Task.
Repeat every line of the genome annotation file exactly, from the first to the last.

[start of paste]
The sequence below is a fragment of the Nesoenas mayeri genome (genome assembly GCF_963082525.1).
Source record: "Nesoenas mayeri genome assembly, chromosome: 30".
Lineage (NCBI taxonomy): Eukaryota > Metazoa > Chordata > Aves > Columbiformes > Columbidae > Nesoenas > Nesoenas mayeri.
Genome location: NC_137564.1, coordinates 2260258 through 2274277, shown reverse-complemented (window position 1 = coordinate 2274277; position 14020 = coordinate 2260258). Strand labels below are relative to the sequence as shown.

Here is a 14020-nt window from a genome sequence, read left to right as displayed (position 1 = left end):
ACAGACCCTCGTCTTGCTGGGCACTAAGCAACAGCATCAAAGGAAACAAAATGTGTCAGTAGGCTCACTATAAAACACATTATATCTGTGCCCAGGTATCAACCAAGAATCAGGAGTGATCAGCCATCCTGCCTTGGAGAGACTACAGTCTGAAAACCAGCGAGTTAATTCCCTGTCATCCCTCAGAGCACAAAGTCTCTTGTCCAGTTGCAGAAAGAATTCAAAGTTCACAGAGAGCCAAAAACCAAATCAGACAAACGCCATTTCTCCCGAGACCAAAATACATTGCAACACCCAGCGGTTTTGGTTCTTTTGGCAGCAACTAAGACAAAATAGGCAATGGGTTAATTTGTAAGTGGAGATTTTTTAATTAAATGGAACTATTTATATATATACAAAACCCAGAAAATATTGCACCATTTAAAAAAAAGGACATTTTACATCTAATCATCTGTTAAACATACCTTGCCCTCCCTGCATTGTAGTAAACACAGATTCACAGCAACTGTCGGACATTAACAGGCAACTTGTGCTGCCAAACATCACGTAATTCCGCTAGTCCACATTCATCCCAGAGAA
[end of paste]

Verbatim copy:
The sequence below is a fragment of the Nesoenas mayeri genome (genome assembly GCF_963082525.1).
Source record: "Nesoenas mayeri genome assembly, chromosome: 30".
Lineage (NCBI taxonomy): Eukaryota > Metazoa > Chordata > Aves > Columbiformes > Columbidae > Nesoenas > Nesoenas mayeri.
Genome location: NC_137564.1, coordinates 2260258 through 2274277, shown reverse-complemented (window position 1 = coordinate 2274277; position 14020 = coordinate 2260258). Strand labels below are relative to the sequence as shown.

Here is a 14020-nt window from a genome sequence, read left to right as displayed (position 1 = left end):
ACAGACCCTCGTCTTGCTGGGCACTAAGCAACAGCATCAAAGGAAACAAAATGTGTCAGTAGGCTCACTATAAAACACATTATATCTGTGCCCAGGTATCAACCAAGAATCAGGAGTGATCAGCCATCCTGCCTTGGAGAGACTACAGTCTGAAAACCAGCGAGTTAATTCCCTGTCATCCCTCAGAGCACAAAGTCTCTTGTCCAGTTGCAGAAAGAATTCAAAGTTCACAGAGAGCCAAAAACCAAATCAGACAAACGCCATTTCTCCCGAGACCAAAATACATTGCAACACCCAGCGGTTTTGGTTCTTTTGGCAGCAACTAAGACAAAATAGGCAATGGGTTAATTTGTAAGTGGAGATTTTTTAATTAAATGGAACTATTTATATATATACAAAACCCAGAAAATATTGCACCATTTAAAAAAAAGGACATTTTACATCTAATCATCTGTTAAACATACCTTGCCCTCCCTGCATTGTAGTAAACACAGATTCACAGCAACTGTCGGACATTAACAGGCAACTTGTGCTGCCAAACATCACGTAATTCCGCTAGTCCACATTCATCCCAGAGAA